The Canadian regulator ruled that adding synthetic caffeine to non-cola soft drinks in concentrations no higher than 150 parts per million (ppm) poses no health risk to consumers provided they follow Health Canada’s daily intake recommendations.
This recommended figure is lower than the maximum of 200 ppm allowed in cola beverages under the Food and Drug Regulations.
A spokesperson for Health Canada said the 150 ppm limit is lower for non-cola soft drinks because it was the level requested by the petitioner.
Under food additive regulations in Canada, companies must make a submission to regulators to allow the expanded use of an additive. Health Canada then completes a safety review before deciding whether to make an approval.
As things now stand, synthetic caffeine can be added to cola and non-cola soft drinks but remains on the prohibited list for other food and drink products.
The expanded use of caffeine in soft drinks will be authorised in the short-term through an Interim Marketing Authorization (IMA), which will allow manufacturers to begin selling products while the regulatory changes are being drafted.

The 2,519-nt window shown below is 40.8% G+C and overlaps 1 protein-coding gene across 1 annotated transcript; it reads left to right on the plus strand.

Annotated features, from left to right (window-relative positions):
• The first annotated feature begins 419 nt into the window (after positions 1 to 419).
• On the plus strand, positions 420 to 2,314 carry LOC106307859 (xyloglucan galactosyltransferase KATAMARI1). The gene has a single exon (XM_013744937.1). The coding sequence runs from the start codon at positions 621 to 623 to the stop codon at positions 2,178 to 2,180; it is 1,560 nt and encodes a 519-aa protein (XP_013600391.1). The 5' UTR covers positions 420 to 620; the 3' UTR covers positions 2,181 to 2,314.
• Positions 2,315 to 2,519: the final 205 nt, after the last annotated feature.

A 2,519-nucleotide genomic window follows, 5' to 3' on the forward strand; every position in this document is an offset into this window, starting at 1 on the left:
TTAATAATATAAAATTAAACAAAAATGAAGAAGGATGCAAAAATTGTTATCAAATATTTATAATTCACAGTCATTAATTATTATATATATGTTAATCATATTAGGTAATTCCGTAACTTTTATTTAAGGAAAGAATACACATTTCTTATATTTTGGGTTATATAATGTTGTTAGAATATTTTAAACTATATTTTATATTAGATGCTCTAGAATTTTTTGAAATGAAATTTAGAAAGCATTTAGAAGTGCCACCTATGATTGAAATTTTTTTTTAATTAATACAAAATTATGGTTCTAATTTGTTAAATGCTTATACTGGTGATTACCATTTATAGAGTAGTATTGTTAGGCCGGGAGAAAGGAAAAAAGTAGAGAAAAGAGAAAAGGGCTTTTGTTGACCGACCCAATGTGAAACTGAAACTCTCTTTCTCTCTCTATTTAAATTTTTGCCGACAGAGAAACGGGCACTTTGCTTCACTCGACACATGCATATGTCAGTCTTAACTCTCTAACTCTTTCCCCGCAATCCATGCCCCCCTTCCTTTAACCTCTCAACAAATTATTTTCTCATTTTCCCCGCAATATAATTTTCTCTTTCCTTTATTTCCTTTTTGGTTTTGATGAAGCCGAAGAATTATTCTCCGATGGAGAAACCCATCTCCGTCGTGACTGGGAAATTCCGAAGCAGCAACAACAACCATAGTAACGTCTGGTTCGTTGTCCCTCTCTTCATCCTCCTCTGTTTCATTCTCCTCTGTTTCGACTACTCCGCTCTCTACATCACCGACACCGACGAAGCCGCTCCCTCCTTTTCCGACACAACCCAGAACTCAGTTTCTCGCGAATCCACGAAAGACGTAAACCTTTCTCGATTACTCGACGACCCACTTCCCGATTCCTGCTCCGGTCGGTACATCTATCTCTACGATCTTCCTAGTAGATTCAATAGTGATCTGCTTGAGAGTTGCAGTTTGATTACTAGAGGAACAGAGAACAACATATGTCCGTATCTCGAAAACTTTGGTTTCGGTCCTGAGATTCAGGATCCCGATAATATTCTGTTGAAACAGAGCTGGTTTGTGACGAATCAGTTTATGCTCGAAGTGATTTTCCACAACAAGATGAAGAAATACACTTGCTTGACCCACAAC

Similar levels of caffeine are currently allowed in non-cola soft drinks in many other jurisdictions, including the United States and Europe.
In Canada, to encourage consumers to respect daily intake recommendations under the looser caffeine regulations, Health Canada is asking manufacturers to go beyond their legal requirements.
It is urging manufacturers to voluntarily identify on product labels the total caffeine contained in a product from both natural ingredients such as guarana and from direct addition as a food additive.
The government agency is also asking industry to go beyond food additive labelling requirements and identify the presence of caffeine on the front of package labelling of newly caffeinated beverage formulations. The idea is that such labelling will help consumers to clearly identify those products whose formulations now contain caffeine.
In other related news, Health Canada is currently developing a new labelling standard for all energy drinks sold in Canada. Energy drinks, due to their ingredients and intended uses, are currently classified and regulated as natural health products (NHPs) in Canada.
This means they are subject to the requirements of natural health product regulations and not food additive regulations. This explains why energy drinks with caffeine were on sale before the widening of the authorised use of synthetic caffeine beyond cola drinks.